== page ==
Why Being a Millionaire At Retirement Isn’t a Big Deal Anymore
For many, millionaire status is a pipe dream. But to be reasonably comfortable in your golden years, a million dollars is only the threshold.
Celebrated in song, literature, movie plots and motivational seminars, becoming a millionaire status was a sign of financial independence. In the past, perhaps. Today, not so much.
Retiring baby boomers find, as baseball legend Yogi Berra said, “The future ain’t what is used to be,” and neither is a million dollars. It takes $6.2 million today to buy what $1 million bought in the 1970s. Over the past 40 years, inflation averaged 4.83 percent a year, with total inflation at 383 percent.
To minimize the risk of running out of money in retirement, not withdrawing more that 4 percent of principal a year, it takes $1.25 million dollars to provide $50,000 a year in cash flow. That’s $4,166 before taxes per month, hardly a princely sum.
However, the near-retirees are not even close to that baseline. The average savings of a 50 year old is $43,797, according to statisticsbrain.com. Already, 80 percent of those ages 30 to 54 do not believe they will have enough money by the time they retire. Sadly, many of them are right.
Outside of winning the lottery or a big inheritance, financial freedom is a do-it-yourself project. There is no magic, but there are strategies. Obviously, saving for the future is foundational, but you must recognize the time value of money.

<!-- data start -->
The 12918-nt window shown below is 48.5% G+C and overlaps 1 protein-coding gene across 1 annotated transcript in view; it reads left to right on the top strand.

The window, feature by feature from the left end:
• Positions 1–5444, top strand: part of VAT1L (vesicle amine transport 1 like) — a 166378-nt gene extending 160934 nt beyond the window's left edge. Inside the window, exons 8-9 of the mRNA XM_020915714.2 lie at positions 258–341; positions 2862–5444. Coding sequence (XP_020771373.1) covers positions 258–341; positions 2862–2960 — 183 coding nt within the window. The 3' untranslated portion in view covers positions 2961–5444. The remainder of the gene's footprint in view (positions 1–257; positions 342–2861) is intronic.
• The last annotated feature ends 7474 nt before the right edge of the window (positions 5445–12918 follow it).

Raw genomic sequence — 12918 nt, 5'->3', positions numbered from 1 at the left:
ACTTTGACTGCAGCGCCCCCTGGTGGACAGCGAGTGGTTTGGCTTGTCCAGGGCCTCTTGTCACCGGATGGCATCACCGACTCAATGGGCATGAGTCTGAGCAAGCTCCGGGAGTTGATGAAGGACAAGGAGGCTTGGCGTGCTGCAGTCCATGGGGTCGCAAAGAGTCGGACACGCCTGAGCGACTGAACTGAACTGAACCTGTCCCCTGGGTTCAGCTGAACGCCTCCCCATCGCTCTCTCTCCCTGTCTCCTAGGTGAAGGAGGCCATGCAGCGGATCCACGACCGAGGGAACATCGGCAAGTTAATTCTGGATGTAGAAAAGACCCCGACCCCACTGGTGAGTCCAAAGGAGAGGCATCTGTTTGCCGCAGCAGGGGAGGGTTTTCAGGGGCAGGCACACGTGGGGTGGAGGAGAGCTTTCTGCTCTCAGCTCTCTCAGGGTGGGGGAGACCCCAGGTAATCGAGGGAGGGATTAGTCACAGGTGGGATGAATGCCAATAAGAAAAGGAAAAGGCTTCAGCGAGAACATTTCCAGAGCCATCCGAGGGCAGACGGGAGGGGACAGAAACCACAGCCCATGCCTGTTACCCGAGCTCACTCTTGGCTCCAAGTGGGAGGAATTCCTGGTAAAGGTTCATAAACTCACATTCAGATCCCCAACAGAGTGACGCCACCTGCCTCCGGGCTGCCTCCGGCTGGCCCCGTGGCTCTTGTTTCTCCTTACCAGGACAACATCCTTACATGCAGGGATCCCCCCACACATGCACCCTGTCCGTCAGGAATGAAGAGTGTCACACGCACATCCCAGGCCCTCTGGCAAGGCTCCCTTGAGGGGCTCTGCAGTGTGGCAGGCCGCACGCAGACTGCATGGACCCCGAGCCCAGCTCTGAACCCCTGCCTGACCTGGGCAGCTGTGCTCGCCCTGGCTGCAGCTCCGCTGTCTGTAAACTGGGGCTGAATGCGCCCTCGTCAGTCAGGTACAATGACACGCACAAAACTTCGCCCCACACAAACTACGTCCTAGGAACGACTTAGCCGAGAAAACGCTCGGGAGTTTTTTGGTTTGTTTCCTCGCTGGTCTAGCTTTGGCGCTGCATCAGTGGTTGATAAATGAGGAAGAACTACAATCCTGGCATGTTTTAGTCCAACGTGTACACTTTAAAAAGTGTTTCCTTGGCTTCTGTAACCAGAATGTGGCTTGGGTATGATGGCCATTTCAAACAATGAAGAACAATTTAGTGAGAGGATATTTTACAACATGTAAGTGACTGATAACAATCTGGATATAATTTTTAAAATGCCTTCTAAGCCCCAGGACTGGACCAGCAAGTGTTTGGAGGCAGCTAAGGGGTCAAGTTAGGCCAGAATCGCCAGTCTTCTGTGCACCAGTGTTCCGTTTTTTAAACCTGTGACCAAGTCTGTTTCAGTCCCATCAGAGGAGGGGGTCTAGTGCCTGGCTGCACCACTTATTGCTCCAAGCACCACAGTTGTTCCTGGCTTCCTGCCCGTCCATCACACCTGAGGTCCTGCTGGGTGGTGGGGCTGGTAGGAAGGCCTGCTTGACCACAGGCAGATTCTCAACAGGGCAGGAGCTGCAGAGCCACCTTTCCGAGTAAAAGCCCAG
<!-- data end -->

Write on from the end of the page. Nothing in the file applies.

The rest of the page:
To be a millionaire by 65, starting at 30 with savings growing at 6 percent annually, you need to invest $2,164 per month. Wait until 35, and you must save $3,164 per month. Starting at 40, a startling $6,102 per month. Learning to control debt and wasteful spending as well as disciplined saving and investing at a young age pays off.
How else to get there if you are not one of those big-money singers, actors, sports stars or technology wunderkinds?
The millionaires I know as a financial advisor did it the old-fashioned way through hard work and prudent and disciplined saving. They took advantage of stock options, pensions, company retirement plans and other benefits. Some built closely-held businesses with sustainable value and well-thought-out succession plans.
They invested in stocks with sufficient patience and discipline to ride through periodic downturns. In many instances, they added money to equity accounts when everybody else panicked and sold, a strategy the legendary investor Sir John Templeton advocated years ago. They invested in real estate, exercising prudence relative to long-term investing, and paying attention to market cycles.
They were not afraid to pay for good financial planning, legal and tax counsel to keep and grow more of what they earn. They answered the “what if?” questions with defensive strategies involving life, health, disability and liability insurance to secure the future. They recognized the wisdom of a comprehensive estate plan so as to not leave their family and surviving spouse in dire straits.
What is your plan for retirement security when $1million is no longer enough?
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Written by Lewis Walker, CFP, president of Walker Capital Management, LCC in Peachtree Corners, Ga. Securities and certain advisory services offered through The Strategic Financial Alliance Inc. (SFA). Lewis Walker is a registered representative of The SFA, which is otherwise unaffiliated with Walker Capital Management. 770-441-2603. firstname.lastname@example.org.
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